Interview Questions You Should Always Be Prepared to Handle
As you prepare for an interview, it’s impossible to predict every question a prospective employer will ask, but there are certain questions you should always be prepared to answer.
What are your career goals? Have you ever been fired? Why do you think you’re the best candidate for this job? Those are considered traditional interview questions and they certainly may seem familiar. You’ve probably answered all or some during your career and can probably expect to answer more in future job interviews.
There are two other types of interview questions often used today, too: closed-ended and behavioral. Learning more about all three types can help you prepare for an interview and perhaps even master the process.
Traditional Interview Questions
These interview questions can give you a chance to showcase your accomplishments and abilities and address sensitive subjects.
Walden University’s Career Planning and Development department shared other traditional interview questions you should prepare for, and offered these suggestions to help you prepare your answers:1
Why are you interested in this position? Do your homework—thoroughly research the company and prepare an answer that makes a convincing case for your interest, and why your experience and skills make you the right candidate for the job.
How do you cope with working under pressure and meeting tight deadlines? Prepare to share specific examples of how you manage stress and your time.
Have you ever been fired? Why? If you’ve been fired in the past, this is one interview question you should always be prepared to answer. Be honest, objective, and positive. If it wasn’t the right fit, explain that and share what you learned from the experience.
Closed-Ended Interview Questions
These can be fairly simple interview questions that generally don’t require long answers. Hiring managers might ask these kinds of questions early in interviews to start building a picture of applicants and their abilities.
Robert Half, a human resource consulting firm, offers these examples:2
How many years did you work for your last employer?
Have you ever worked in a different industry?
Do you prefer working with a team or independently?
What’s the longest you’ve worked for any employer?
If you are asked closed-ended questions at the start of an interview, it can be a good opportunity for you to break the ice, gaining confidence as you move on to questions requiring more complex answers.
Behavioral Interview Questions
A typical behavioral interview question usually includes the phrase “tell me about a time when…” or “give me an example of…”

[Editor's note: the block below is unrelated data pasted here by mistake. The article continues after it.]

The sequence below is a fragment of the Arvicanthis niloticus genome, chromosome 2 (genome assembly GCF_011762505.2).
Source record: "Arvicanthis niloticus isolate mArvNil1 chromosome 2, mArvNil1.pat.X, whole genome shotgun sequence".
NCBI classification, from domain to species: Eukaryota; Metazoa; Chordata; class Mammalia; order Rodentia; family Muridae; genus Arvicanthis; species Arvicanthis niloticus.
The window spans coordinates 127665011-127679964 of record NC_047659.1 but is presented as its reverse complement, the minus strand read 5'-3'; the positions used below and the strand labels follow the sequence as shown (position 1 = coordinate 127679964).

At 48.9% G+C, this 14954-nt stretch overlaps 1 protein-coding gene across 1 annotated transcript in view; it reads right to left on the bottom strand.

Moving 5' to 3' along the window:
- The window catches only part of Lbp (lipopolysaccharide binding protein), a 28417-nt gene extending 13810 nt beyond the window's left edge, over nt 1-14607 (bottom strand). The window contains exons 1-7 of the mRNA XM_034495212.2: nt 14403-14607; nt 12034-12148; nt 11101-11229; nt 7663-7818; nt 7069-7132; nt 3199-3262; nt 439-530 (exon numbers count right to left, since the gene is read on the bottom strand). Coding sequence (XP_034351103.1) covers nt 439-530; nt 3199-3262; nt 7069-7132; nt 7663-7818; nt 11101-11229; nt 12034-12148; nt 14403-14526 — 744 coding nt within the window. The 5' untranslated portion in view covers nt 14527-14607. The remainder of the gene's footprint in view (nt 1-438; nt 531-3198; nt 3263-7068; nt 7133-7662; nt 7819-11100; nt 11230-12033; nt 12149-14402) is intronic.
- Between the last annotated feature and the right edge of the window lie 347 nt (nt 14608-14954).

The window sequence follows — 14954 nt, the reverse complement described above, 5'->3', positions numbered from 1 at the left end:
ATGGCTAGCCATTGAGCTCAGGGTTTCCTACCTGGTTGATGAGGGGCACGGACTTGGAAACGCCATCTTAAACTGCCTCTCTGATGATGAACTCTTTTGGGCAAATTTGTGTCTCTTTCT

Why do hiring managers like this approach? “A behavior-based interview question seeks to discover past behavior, as it is the best predictor of future behavior,” the Walden career services center explains.1
Set yourself up for success by preparing for behavior-based questions like these. Think about a time when you:1
Solved a problem
Made a good/poor decision
Handled change in your organization
Worked as part of a team
Met/missed a deadline
Disagreed with a decision made by your supervisor or upper management
Provide as many specifics as you can, to demonstrate how you confronted an issue and successfully resolved it.
Behavior-based questions can feel challenging if you’re unprepared, nervous, or just can’t pluck a good example from your career in the moment. If you are stumped by a behavior-based question—or any kind of question—you can always ask for a few moments to give it some thought or even offer to follow up with the information after the interview.
Level Up Your Career
Whether you’re interested in changing career lanes or advancing in your current field, you may find that earning a degree online can help you reach your goals. Walden University, a pioneer in distance learning, offers online certificate programs and bachelor’s, master’s, and doctoral degree programs in an online learning model designed to fit your busy life.
Walden has more than 100 online degree and certificate programs in areas of study that include education, public health, information technology (IT), nursing, and social work and human services. And with more than 270 specializations and concentrations to choose from, you can earn a degree that’s closely aligned with your career goals.
The accredited university offers comprehensive student and academic support. Walden’s Student Support Services are there to help guide you from enrollment to post-graduation. Enrollment Specialists can help you launch your online education journey. You’ll have access to 24/7 technical support, tuition and financial aid advisors, and a robust Academic Skills Center providing online learning support.
Walden’s online Career Planning and Development resources are available to students and alumni. Drop in during “office hours”—a live event where you can video chat with students, alumni, and a member of the Career Planning and Development team. You’ll learn about career options, potential employers, and more. Or, take an interactive workshop to learn how to build a résumé. Search for jobs, internships, and volunteer opportunities.
When you’re ready to earn a degree to maximize your career impact, choose an online learning partner that invests in your academic and career success.
Walden University is an accredited institution offering online certificate programs and bachelor’s, master’s, and doctoral degree programs. Expand your career options and earn your degree using a convenient, flexible format that fits your busy life.
Walden University is accredited by The Higher Learning Commission, www.hlcommission.org.
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